|   0 | SELECT STATEMENT            |            |     1 |   381 |     0   (0)|       |       |        |      |         |
|   1 |  PX COORDINATOR     |       |            |       |       |            |       |       |        |      |
|   2 |   PX SEND QC (RANDOM)       | :TQ10000   |     1 |   381 |            |       |       |  Q1,00 | P->S | QC (RAND)  |
|   3 |    PX PARTITION LIST ALL    |            |     1 |   381 |            |     1 |   254 |  Q1,00 | PCWC |         |
|   4 |     FIXED TABLE FULL        | X$CDBVW$   |     1 |   381 |            |       |       |  Q1,00 | PCWP |         |
----------------------------------------------------------------------------------------------------------------------



Finally, this is the explain plan for a join query to get all the tables


explain plan for
select *
  from containers(c##bgrenn.local_objects) a,
       containers(c##bgrenn.local_tables) b
where
  a.object_name = b.table_name and
  a.object_type = 'TABLE';

SET LINESIZE 150
SET PAGESIZE 0
SELECT * FROM table(DBMS_XPLAN.DISPLAY);

  2    3    4    5    6    7  
Explained.

SQL> SQL> SQL> SQL> Plan hash value: 198107036

-------------------------------------------------------------------------------------------------------------------------------------
| Id  | Operation                    | Name      | Rows  | Bytes | Cost (%CPU)| Time     | Pstart| Pstop |    TQ    |IN-OUT| PQ Distrib |
-------------------------------------------------------------------------------------------------------------------------------------
|   0 | SELECT STATEMENT             |           |     1 |  1226 |     0     (0)| 00:00:01|       |       |        |      |        |
|   1 |  PX COORDINATOR              |           |       |       |            |           |       |       |        |      |        |
|   2 |   PX SEND QC (RANDOM)        | :TQ10002  |     1 |  1226 |     0     (0)| 00:00:01|       |       |  Q1,02 | P-S  | QC (RAND)  |
|*  3 |    HASH JOIN BUFFERED        |           |     1 |  1226 |     0     (0)| 00:00:01|       |       |  Q1,02 | PCWP |        |
|   4 |     PX RECEIVE               |           |     1 |   381 |            |           |       |       |  Q1,02 | PCWP |        |
|   5 |      PX SEND HYBRID HASH     | :TQ10000  |     1 |   381 |            |           |       |       |  Q1,00 | P-P  | HYBRID HASH|
|   6 |       STATISTICS COLLECTOR   |           |       |       |            |           |       |       |  Q1,00 | PCWC |        |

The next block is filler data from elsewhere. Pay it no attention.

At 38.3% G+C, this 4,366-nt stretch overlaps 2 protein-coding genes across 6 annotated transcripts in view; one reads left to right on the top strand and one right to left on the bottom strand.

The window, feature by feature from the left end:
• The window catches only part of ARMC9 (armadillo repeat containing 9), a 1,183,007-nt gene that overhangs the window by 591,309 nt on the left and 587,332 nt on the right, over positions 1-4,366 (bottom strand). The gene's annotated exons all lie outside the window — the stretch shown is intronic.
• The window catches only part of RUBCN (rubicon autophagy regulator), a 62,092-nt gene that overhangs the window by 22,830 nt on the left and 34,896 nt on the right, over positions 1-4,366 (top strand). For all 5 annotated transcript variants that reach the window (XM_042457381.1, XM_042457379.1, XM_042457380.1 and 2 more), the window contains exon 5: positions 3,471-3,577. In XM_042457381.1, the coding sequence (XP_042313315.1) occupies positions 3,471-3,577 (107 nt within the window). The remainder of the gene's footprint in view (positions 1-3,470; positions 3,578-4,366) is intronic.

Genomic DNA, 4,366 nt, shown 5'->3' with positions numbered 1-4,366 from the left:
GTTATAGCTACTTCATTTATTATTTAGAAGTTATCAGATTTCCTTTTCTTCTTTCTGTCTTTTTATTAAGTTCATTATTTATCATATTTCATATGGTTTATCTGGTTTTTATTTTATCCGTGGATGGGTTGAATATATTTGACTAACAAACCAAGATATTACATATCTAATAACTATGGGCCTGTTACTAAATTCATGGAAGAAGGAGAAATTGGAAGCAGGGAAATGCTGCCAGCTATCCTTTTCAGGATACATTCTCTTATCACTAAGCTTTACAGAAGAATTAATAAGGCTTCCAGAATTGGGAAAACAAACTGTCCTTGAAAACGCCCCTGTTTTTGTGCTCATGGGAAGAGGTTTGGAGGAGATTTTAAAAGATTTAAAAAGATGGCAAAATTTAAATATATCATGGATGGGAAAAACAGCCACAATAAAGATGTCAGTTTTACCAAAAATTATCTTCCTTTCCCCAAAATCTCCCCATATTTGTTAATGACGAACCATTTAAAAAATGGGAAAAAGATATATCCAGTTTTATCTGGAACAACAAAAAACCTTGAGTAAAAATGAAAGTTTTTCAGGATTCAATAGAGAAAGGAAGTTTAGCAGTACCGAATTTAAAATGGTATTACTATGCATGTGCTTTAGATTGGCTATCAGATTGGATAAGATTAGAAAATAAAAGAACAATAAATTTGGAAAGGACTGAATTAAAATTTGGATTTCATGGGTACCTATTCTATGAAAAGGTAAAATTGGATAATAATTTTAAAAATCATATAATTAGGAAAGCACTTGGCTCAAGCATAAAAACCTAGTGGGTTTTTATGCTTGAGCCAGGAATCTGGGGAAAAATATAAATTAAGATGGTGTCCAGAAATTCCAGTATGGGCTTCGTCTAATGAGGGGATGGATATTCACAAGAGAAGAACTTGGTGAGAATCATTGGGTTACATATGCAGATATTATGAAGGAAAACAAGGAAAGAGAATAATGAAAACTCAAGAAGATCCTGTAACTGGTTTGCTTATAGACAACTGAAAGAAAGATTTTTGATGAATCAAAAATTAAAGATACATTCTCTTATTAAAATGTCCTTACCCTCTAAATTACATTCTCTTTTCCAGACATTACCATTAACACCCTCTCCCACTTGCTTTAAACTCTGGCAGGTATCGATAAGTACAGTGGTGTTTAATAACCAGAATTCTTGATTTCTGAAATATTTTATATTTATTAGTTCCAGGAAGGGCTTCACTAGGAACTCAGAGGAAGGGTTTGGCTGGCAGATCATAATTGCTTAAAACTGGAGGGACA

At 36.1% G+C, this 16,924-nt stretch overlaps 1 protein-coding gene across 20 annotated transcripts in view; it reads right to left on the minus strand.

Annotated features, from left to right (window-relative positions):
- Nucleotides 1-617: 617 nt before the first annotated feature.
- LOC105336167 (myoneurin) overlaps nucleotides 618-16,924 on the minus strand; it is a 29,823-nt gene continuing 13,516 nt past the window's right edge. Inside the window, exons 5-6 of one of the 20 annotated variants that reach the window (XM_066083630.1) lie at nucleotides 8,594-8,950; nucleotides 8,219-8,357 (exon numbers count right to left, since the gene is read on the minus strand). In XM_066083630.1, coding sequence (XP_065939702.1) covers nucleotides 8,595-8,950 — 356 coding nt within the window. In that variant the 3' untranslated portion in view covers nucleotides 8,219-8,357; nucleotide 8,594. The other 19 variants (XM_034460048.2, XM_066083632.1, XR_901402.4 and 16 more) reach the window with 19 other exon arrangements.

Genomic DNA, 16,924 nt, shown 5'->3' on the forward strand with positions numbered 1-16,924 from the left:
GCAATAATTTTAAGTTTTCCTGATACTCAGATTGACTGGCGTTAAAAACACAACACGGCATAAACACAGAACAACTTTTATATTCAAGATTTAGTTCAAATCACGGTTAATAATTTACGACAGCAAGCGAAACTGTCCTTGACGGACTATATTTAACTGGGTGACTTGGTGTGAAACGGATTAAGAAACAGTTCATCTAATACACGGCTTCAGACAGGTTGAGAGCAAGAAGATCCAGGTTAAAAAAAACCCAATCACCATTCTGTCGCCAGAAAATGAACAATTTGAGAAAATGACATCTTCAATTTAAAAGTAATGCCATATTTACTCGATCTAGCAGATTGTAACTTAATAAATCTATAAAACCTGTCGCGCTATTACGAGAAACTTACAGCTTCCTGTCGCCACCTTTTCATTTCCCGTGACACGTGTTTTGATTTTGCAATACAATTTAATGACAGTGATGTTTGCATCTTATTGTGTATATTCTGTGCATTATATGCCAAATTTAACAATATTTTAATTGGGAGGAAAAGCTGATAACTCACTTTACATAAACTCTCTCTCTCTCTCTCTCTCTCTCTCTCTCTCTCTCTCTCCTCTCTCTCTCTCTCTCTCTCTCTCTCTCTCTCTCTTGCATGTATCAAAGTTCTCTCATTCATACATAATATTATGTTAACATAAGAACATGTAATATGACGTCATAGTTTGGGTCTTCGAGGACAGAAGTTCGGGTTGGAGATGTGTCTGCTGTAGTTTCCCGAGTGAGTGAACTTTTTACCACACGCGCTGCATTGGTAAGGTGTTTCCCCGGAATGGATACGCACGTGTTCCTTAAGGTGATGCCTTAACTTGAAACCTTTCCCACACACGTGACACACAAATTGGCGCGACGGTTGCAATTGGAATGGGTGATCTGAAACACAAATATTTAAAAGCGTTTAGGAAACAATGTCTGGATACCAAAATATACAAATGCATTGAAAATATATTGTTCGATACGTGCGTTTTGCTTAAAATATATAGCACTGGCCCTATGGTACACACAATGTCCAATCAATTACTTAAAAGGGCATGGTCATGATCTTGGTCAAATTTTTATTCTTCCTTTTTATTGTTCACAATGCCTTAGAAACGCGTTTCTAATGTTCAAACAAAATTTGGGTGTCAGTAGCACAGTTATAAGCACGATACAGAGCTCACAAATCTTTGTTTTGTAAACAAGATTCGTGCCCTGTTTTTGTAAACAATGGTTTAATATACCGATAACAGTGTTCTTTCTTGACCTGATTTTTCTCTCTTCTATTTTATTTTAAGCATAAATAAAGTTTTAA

|   7 |        PX PARTITION LIST ALL |           |     1 |   381 |            |           |     1 |   254 |  Q1,00 | PCWC |        |
|*  8 |     FIXED TABLE FULL         | X$CDBVW$  |     1 |   381 |            |           |       |       |  Q1,00 | PCWP |        |
|   9 |     PX RECEIVE               |           |     1 |   845 |            |           |       |       |  Q1,02 | PCWP |        |
|  10 |      PX SEND HYBRID HASH     | :TQ10001  |     1 |   845 |            |           |       |       |  Q1,01 | P-P  | HYBRID HASH|
|  11 |       PX PARTITION LIST ALL  |           |     1 |   845 |            |           |     1 |   254 |  Q1,01 | PCWC |        |
|  12 |        FIXED TABLE FULL      | X$CDBVW$  |     1 |   845 |            |           |       |       |  Q1,01 | PCWP |        |
-------------------------------------------------------------------------------------------------------------------------------------

Predicate Information (identified by operation id):
---------------------------------------------------

   3 - access("A"."OBJECT_NAME"="B"."TABLE_NAME")
   8 - filter("A"."OBJECT_TYPE"='TABLE')

25 rows selected.






This looks like a very useful feature to get a high level view of all PDB's.  The things to note are.

1) You need to use a common user and this user needs to be the schema owner in all PDB's
2) By looking at the plan, I'm sure there is some high level view that does this using partitions.



Monday, May 5, 2014

Performance tuning using Oracle Internal Packages

I had an interesting problem last week with a customer who was performance testing on a new system compared to their current system.

The script was pretty simple. It was a PL/SQL package that inserted into a table 10M rows, and committed every 1,000 rows.  To make the data more "normal" the customer used DBMS_RANDOM .

The basic insert looked like this.

INSERT INTO TEST_TABLE1
     (ID,DTVAL,
      DTSTAMP,
      COL1,
      NUM)
VALUES
    (:B1 ,
      SYSDATE,
      SYSTIMESTAMP,
      DBMS_RANDOM.STRING('A', 100),
      DBMS_RANDOM.RANDOM);

To me it seemed like a simple test.  Unfortunately the performance results were not as expected.    To step back for a minute the current system was running on 11.1.0.7 and the new system they were benchmarking against was 11.2.0.4.